Research shows New Zealand fisheries are in good shape
3 June 2004
Research shows New Zealand fisheries are in good shape, according to the Ministry of Fisheries.
"The Ministry spends between $15 million and $20 million a year on researching fish stocks and we have more information than ever before," says National Fisheries Manager, Mike Arbuckle. This includes sufficient information to advise on the sustainability of 60 to 70 percent of New Zealand's commercial fisheries.
"While it is inevitable that some fish stocks will decline in any given year due to environmental factors or the effects of fishing, we are able to respond by cutting quotas at the start of each fishing year in October. This is why New Zealand's fisheries management system is regarded as among the best in the world.
"The Ministry is finalising an advice paper for the Minister on the annual stock assessment programme and decisions on any changes to the total allowable catch for the 2004/05 fishing year are expected to be announced in the next few months.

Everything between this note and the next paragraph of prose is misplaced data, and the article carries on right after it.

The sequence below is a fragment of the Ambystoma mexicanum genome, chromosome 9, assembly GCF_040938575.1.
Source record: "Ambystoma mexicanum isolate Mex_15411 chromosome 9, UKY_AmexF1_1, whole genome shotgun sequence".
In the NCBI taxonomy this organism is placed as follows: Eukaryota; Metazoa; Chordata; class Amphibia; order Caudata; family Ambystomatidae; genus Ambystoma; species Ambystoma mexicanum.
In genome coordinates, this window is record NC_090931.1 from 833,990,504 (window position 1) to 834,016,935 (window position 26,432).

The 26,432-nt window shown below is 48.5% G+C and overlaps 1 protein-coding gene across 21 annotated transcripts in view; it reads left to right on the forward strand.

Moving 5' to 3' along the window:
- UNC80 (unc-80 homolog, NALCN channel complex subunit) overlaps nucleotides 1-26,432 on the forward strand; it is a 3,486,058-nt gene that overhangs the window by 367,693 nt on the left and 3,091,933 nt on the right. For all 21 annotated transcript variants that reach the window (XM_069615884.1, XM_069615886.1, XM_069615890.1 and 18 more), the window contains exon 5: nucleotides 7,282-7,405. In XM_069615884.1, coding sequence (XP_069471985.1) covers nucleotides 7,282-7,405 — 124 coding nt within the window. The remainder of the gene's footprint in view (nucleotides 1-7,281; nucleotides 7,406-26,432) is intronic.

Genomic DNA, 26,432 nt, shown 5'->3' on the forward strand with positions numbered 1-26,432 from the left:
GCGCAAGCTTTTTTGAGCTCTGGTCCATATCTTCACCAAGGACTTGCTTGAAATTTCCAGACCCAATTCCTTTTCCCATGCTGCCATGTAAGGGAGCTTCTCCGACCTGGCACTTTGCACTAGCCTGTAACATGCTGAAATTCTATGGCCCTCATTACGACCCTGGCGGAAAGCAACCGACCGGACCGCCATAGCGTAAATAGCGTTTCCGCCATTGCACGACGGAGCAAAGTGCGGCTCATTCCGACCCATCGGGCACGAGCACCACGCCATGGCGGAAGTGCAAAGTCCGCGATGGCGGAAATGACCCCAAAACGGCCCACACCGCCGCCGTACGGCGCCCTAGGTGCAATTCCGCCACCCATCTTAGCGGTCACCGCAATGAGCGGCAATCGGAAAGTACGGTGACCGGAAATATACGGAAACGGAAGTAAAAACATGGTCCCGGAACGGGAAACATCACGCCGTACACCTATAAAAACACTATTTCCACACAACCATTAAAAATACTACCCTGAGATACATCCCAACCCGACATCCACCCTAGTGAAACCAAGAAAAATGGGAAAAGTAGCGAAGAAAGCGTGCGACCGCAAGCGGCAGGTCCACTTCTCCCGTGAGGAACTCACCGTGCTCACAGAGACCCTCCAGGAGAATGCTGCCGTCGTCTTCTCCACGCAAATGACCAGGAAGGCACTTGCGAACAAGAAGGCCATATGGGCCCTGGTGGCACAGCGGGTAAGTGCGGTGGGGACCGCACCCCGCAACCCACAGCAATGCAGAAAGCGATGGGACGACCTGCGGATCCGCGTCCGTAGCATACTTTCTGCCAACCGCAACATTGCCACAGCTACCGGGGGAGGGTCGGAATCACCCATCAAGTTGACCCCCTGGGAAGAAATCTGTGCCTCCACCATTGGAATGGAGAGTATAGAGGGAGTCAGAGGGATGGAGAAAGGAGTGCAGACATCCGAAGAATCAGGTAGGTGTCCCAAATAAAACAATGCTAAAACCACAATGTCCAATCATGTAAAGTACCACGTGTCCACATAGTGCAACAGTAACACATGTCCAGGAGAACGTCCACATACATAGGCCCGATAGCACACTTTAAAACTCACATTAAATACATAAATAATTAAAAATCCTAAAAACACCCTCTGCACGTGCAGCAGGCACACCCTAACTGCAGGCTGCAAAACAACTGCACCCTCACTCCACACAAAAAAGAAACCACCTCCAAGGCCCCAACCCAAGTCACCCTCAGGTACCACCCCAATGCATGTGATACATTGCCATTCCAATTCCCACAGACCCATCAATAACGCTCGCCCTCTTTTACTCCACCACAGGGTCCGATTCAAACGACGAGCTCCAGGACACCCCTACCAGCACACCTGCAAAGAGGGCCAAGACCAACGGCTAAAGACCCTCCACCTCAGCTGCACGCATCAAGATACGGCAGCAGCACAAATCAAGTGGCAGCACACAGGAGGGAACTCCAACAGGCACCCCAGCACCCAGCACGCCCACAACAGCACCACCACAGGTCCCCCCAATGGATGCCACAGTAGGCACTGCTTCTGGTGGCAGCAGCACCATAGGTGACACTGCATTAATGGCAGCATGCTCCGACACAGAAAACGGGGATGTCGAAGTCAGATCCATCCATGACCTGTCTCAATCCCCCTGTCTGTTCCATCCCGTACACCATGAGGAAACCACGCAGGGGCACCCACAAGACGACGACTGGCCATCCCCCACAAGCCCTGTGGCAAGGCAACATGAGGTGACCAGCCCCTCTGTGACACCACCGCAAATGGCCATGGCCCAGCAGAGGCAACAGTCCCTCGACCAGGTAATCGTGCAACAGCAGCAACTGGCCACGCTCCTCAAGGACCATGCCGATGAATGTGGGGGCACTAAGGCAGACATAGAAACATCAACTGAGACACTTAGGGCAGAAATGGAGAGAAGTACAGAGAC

"Our research shows that New Zealand's fisheries are in good shape," said Mr Arbuckle. "Eighty percent of fish stocks for which we have information are above, at or near target levels and we have rebuilding strategies in place for the remaining 20 percent.
"Most remaining fish stocks are small and of relatively low value. These fisheries are monitored on an on-going basis. In most cases catch rates have remained stable or increased, indicating they are sustainable.
"One reason for the success of the Quota Management System (QMS) is that we do regular reviews and are able to take action as required. Most years this action involves increases in total allowable catch for a few fish stocks in specific areas and decreases for others while for the majority of stocks there is no change."
The implementation of the QMS in 1986 was integral to New Zealand avoiding the massive over-investment in fishing vessels and gross over-fishing that has destroyed commercial fisheries in many parts of the world during the last three decades. By the end of 2004 most commercially fished species will be included in the QMS.
For further information please contact
Ministry of Fisheries
Tel 04 494 2369/021 822 588